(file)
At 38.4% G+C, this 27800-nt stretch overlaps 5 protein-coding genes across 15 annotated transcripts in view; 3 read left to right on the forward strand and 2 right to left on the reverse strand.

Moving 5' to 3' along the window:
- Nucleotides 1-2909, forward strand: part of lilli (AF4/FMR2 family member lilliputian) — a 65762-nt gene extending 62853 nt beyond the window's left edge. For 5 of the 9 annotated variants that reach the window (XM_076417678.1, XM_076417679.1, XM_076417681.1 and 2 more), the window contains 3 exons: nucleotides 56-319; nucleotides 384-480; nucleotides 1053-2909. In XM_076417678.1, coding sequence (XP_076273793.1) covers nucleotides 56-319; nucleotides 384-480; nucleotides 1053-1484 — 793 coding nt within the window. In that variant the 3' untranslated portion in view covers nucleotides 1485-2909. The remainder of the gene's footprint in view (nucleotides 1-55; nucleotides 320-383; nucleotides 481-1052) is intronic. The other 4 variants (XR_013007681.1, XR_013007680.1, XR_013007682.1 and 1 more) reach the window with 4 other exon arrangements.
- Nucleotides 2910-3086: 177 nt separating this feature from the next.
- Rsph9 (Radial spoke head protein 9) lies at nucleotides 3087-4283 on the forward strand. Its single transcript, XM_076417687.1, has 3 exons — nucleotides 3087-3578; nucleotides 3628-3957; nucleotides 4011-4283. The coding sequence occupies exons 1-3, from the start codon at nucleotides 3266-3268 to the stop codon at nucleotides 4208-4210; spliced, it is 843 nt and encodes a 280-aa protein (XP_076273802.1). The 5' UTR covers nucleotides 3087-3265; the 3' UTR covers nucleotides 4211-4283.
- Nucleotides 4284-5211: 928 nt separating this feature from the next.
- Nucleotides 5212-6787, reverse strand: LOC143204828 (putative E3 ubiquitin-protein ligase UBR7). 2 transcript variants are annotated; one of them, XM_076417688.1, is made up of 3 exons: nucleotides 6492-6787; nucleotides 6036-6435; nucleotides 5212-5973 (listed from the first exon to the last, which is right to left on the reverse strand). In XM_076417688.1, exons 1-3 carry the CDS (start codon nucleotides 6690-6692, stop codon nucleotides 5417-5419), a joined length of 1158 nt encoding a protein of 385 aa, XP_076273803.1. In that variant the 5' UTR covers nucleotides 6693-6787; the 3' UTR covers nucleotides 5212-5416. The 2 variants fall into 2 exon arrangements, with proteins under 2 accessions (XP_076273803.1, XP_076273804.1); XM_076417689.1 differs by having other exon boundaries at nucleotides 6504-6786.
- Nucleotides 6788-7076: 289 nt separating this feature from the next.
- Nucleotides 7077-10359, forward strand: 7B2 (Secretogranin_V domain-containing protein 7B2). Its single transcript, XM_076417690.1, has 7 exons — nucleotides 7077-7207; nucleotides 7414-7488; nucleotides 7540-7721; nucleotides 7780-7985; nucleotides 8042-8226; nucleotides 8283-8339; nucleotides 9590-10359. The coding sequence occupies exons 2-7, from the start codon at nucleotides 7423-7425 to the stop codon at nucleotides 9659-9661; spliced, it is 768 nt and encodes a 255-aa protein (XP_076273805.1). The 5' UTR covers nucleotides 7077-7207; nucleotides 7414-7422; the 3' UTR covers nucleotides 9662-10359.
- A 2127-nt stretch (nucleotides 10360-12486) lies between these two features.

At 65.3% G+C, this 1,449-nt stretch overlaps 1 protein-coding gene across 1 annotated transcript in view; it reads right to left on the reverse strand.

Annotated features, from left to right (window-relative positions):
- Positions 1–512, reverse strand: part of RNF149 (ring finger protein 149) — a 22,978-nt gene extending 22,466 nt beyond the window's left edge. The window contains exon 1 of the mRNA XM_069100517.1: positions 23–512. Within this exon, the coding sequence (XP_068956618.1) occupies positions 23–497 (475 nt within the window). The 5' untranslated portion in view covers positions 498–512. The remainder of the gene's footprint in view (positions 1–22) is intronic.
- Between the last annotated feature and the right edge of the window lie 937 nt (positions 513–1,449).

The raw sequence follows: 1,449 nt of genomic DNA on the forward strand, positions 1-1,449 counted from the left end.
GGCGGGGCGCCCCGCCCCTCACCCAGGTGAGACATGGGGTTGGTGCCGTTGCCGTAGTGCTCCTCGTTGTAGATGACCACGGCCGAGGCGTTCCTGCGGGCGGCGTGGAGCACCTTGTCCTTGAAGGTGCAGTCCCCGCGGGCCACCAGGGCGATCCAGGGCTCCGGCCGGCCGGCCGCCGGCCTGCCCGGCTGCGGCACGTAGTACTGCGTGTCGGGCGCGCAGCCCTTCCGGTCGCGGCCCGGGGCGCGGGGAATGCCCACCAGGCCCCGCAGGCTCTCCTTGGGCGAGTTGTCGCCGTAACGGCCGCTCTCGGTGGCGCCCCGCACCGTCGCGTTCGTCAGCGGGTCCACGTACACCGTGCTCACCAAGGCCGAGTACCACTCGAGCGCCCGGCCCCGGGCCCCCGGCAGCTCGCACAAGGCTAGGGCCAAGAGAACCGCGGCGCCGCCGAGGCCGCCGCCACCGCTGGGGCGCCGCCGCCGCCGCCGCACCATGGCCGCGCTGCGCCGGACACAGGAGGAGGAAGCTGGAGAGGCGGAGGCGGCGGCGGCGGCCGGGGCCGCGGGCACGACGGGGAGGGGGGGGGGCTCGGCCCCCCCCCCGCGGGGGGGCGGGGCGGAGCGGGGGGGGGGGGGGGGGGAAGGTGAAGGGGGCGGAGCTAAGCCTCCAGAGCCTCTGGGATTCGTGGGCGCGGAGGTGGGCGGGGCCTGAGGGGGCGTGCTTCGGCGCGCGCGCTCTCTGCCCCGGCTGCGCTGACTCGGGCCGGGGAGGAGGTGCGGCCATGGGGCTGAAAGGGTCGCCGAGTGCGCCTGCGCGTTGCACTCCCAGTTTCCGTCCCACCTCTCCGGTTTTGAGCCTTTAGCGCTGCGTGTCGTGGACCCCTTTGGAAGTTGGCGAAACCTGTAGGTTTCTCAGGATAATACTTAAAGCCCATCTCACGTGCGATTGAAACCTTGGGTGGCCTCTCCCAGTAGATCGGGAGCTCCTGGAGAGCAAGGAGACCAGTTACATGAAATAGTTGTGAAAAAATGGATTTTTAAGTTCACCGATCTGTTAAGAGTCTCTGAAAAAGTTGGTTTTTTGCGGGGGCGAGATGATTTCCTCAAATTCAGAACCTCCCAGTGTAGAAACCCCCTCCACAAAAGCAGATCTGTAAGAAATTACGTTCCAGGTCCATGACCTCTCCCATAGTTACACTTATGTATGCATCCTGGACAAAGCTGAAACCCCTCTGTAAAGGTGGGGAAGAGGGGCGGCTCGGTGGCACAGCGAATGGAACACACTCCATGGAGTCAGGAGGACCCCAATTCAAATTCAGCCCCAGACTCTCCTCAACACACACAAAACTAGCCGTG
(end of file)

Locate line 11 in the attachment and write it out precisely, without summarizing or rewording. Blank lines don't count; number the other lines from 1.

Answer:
At 65.3% G+C, this 1,449-nt stretch overlaps 1 protein-coding gene across 1 annotated transcript in view; it reads right to left on the reverse strand.